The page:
Boomerang indicator system at indicatorwarehouse.com | Trading Reviews and Vendors


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Boomerang indicator system at indicatorwarehouse.com

  #145 (permalink)

Dallas, TX
 
Trading Experience: Intermediate
Platform: NinjaTrader, IB
Favorite Futures: GC, CL, ZS
 
Posts: 13 since May 2013
Thanks: 5 given, 41 received

Boomerang Trader

I have the original Boomerang trader, have used it for several years, and was considering whether to upgrade to the new version. Have not been able to get any real information from Mohan about what the differences are, so am not sure it's worth throwing another $1000 at it to get some small additional functionality.

The problem I have with Mohans' "system" in particular is the very limited risk to reward that he aims for. First of all, trying to trade 6E during the day trading session is pretty much a waste of time. Almost all the major moves are now made overnight, and all you get are crumbs during the day. Trading for 8 ticks while risking at least 8 or more is also counter-intuitive. 8 ticks is random noise, most of the time. Same for ES trades of 3-4 points. When the ES is running 20-30 points on some days, scalping for that small amount is very risky, I think.

The key to making Boomerang work is watching it on different time frames. For beans, I look at 7Range, 13Range and 20Range. For Gold, it's 7R, 13R and 30R. If you're in a big trending move, down for example, in gold, you need to be watching the 30R to see when the move really stops. On a 13R or 20R chart, you'll get a Boomerang buy signal as the downtrend nears its end, get a small rally, get a new divergent low, and that's what you need to be buying. So, in many cases, particularly in a strong trending market, a Boomerang signal is a signal not to buy or sell at the signal, but to buy or sell the next new high or low. It's very counterintuitive, because you'll often get the rally off that first signal, but it will usually fail, and then make a new low, and THAT'S the low you want to be buying. Using a Divergence indicator such as D3 helps a lot in seeing these. The QQE also is helpful.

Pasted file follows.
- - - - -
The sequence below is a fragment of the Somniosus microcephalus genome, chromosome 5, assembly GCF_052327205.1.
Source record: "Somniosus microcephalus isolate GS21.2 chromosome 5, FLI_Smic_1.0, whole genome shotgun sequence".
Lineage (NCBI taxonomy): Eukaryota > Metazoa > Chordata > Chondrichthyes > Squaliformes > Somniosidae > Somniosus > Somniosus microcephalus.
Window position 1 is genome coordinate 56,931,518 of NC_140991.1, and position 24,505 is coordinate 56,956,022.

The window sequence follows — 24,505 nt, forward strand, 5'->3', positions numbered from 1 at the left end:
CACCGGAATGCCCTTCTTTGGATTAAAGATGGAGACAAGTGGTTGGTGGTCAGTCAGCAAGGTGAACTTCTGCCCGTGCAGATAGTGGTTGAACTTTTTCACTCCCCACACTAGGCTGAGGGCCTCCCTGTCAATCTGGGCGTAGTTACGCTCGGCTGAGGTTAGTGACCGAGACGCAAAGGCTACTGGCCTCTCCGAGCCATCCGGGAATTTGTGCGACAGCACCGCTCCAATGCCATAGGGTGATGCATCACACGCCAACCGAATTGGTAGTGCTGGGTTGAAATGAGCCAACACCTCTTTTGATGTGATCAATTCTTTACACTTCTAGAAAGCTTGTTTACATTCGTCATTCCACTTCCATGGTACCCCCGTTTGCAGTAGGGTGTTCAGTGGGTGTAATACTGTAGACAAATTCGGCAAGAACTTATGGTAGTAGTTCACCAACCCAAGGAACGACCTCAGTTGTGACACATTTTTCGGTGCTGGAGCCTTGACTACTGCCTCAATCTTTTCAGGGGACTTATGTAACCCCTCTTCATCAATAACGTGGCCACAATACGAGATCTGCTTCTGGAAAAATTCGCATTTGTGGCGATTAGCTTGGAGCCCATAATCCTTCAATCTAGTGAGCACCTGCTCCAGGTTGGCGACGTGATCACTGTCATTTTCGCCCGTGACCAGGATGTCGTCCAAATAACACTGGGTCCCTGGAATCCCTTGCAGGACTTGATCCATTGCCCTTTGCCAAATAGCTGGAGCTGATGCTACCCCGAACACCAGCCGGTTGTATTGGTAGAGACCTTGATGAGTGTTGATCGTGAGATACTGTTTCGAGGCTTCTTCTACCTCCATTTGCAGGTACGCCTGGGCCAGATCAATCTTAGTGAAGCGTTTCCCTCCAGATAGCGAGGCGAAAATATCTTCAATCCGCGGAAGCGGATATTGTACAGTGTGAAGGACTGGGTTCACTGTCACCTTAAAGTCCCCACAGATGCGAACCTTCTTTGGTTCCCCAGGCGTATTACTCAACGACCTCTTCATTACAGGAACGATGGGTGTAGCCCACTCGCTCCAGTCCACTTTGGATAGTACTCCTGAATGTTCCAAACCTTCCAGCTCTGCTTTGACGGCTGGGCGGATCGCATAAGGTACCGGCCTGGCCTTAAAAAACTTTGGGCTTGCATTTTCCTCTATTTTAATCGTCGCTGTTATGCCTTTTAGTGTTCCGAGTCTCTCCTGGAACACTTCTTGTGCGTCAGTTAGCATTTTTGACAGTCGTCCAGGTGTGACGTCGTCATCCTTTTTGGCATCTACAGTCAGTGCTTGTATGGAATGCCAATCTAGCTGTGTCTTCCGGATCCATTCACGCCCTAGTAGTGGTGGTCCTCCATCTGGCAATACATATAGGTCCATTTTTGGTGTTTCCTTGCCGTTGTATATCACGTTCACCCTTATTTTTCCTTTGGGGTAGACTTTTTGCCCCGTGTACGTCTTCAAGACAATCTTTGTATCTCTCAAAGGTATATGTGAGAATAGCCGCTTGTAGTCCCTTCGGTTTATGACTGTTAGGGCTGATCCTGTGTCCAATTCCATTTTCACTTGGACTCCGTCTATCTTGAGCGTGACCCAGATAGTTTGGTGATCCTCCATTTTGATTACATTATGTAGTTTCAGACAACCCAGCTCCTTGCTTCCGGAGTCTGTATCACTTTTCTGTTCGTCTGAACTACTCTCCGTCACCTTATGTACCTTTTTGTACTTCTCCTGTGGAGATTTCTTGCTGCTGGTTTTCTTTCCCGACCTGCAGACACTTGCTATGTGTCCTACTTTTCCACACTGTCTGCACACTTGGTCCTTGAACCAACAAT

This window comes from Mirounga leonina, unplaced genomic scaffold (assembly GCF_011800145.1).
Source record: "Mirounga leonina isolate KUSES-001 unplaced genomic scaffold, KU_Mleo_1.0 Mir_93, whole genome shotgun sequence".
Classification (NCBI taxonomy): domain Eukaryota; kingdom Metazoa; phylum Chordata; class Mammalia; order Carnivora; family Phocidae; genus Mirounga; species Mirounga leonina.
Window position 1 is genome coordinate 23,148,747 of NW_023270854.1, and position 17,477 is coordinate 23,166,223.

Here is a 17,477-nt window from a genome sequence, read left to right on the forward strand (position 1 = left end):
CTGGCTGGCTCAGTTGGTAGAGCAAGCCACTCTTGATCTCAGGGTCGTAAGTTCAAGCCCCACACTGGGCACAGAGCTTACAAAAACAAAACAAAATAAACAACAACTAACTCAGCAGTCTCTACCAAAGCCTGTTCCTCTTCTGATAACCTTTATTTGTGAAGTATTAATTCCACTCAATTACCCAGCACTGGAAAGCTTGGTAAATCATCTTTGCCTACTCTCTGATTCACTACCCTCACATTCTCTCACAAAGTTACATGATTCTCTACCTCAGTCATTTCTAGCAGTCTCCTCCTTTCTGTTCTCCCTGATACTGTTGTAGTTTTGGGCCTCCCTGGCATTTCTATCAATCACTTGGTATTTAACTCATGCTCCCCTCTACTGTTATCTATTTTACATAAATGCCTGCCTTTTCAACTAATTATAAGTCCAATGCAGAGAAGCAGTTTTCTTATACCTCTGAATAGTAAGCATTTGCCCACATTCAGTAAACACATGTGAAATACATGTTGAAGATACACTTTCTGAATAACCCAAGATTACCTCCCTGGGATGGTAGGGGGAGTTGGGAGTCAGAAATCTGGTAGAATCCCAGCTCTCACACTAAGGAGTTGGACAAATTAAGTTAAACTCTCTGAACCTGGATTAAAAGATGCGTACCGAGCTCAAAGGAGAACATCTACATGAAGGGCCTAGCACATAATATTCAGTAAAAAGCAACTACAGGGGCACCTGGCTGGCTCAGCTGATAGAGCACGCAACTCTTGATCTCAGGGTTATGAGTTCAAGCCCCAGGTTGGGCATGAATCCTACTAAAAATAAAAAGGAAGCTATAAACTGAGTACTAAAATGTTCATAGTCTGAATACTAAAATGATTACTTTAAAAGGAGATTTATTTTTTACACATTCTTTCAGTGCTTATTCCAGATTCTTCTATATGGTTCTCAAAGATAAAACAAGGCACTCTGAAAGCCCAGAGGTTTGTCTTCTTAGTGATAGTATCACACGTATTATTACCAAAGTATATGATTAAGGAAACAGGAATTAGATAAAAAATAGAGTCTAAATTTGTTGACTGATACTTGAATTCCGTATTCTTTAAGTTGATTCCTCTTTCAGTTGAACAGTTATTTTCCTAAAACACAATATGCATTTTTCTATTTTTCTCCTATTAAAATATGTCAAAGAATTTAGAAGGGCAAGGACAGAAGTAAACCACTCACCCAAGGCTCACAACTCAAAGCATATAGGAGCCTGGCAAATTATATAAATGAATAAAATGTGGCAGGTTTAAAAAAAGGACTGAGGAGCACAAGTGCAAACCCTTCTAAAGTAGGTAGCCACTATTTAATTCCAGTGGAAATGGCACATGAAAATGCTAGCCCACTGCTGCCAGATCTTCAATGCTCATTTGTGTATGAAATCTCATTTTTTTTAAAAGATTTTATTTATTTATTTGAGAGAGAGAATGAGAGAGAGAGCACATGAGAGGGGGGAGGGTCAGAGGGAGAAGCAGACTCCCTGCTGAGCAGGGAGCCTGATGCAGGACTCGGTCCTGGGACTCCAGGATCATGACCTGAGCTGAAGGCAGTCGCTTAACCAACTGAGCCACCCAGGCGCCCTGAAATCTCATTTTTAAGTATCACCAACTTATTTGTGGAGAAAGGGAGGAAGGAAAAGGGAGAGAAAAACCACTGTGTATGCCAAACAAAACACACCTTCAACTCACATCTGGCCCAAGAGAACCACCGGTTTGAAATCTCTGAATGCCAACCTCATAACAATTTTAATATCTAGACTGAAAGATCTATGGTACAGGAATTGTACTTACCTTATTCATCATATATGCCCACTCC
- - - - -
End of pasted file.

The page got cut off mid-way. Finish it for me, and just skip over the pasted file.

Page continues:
But other times, all the time frames line up, you get a Boomerang buy signal, and away it goes, with no retracement, no divergent lows, nothing. So the setups are not very consistent, I have to say. You can get a perfect 20Range sell signal in an uptrending market, and it gets steamrollered after a $2 pullback in GC, as the 30Range indicators are not ready to turn around yet. Sure, you can sell based on the Boomerang signal, and it will pull back $2-3, but then take out the highs and get a new buy signal there. So you'll either take the $3 loss and be done, or try to reverse and hope that the momentum on the new buy will get you enough return to offset the $3 loss you just took. Sometimes that buy signal just kicks it up to a new high by a few ticks, and then it fails, with a new sell signal, so you get double chopped.

So it can be very ambiguous, and does not give consistent indications, by itself. With other indicators, it can be more useful. Now perhaps for what Mohan does with 450Tick charts, or 4 Range on the ES, 8 ticks in the Euro or 2-4 points in the ES is all the momentum that the indicator can be relied upon to give on those charts.

Generally, if you wait for a QQE or MACD change on a longer term chart, such as a 20R or 30R to establish the new trend, and then take boomerang signals with that trend, you'll do fairly well. Using it to try to catch real trend changes, particularly on a short term chart, will chop you up severely.

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